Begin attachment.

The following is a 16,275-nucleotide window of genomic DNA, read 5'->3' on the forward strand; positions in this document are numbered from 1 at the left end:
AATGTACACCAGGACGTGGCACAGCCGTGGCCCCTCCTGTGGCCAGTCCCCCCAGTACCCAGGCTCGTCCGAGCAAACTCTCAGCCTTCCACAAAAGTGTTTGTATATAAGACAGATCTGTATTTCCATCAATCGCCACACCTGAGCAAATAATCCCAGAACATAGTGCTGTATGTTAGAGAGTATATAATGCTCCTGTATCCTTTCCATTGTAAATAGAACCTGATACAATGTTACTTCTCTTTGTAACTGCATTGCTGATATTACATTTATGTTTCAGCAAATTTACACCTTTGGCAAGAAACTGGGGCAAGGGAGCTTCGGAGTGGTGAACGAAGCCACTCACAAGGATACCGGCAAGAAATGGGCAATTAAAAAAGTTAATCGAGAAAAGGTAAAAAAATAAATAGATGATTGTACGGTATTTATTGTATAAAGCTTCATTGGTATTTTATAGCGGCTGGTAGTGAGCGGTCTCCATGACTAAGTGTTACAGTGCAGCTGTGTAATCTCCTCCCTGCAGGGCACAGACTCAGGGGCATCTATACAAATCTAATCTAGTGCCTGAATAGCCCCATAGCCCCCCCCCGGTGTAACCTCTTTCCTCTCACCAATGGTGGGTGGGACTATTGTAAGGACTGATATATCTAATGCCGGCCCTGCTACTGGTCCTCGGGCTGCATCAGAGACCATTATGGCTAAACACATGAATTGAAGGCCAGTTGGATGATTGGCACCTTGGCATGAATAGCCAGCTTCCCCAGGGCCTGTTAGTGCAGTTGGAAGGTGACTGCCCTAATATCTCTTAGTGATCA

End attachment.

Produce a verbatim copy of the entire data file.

The following is a 16,275-nucleotide window of genomic DNA, read 5'->3' on the forward strand; positions in this document are numbered from 1 at the left end:
AATGTACACCAGGACGTGGCACAGCCGTGGCCCCTCCTGTGGCCAGTCCCCCCAGTACCCAGGCTCGTCCGAGCAAACTCTCAGCCTTCCACAAAAGTGTTTGTATATAAGACAGATCTGTATTTCCATCAATCGCCACACCTGAGCAAATAATCCCAGAACATAGTGCTGTATGTTAGAGAGTATATAATGCTCCTGTATCCTTTCCATTGTAAATAGAACCTGATACAATGTTACTTCTCTTTGTAACTGCATTGCTGATATTACATTTATGTTTCAGCAAATTTACACCTTTGGCAAGAAACTGGGGCAAGGGAGCTTCGGAGTGGTGAACGAAGCCACTCACAAGGATACCGGCAAGAAATGGGCAATTAAAAAAGTTAATCGAGAAAAGGTAAAAAAATAAATAGATGATTGTACGGTATTTATTGTATAAAGCTTCATTGGTATTTTATAGCGGCTGGTAGTGAGCGGTCTCCATGACTAAGTGTTACAGTGCAGCTGTGTAATCTCCTCCCTGCAGGGCACAGACTCAGGGGCATCTATACAAATCTAATCTAGTGCCTGAATAGCCCCATAGCCCCCCCCCGGTGTAACCTCTTTCCTCTCACCAATGGTGGGTGGGACTATTGTAAGGACTGATATATCTAATGCCGGCCCTGCTACTGGTCCTCGGGCTGCATCAGAGACCATTATGGCTAAACACATGAATTGAAGGCCAGTTGGATGATTGGCACCTTGGCATGAATAGCCAGCTTCCCCAGGGCCTGTTAGTGCAGTTGGAAGGTGACTGCCCTAATATCTCTTAGTGATCA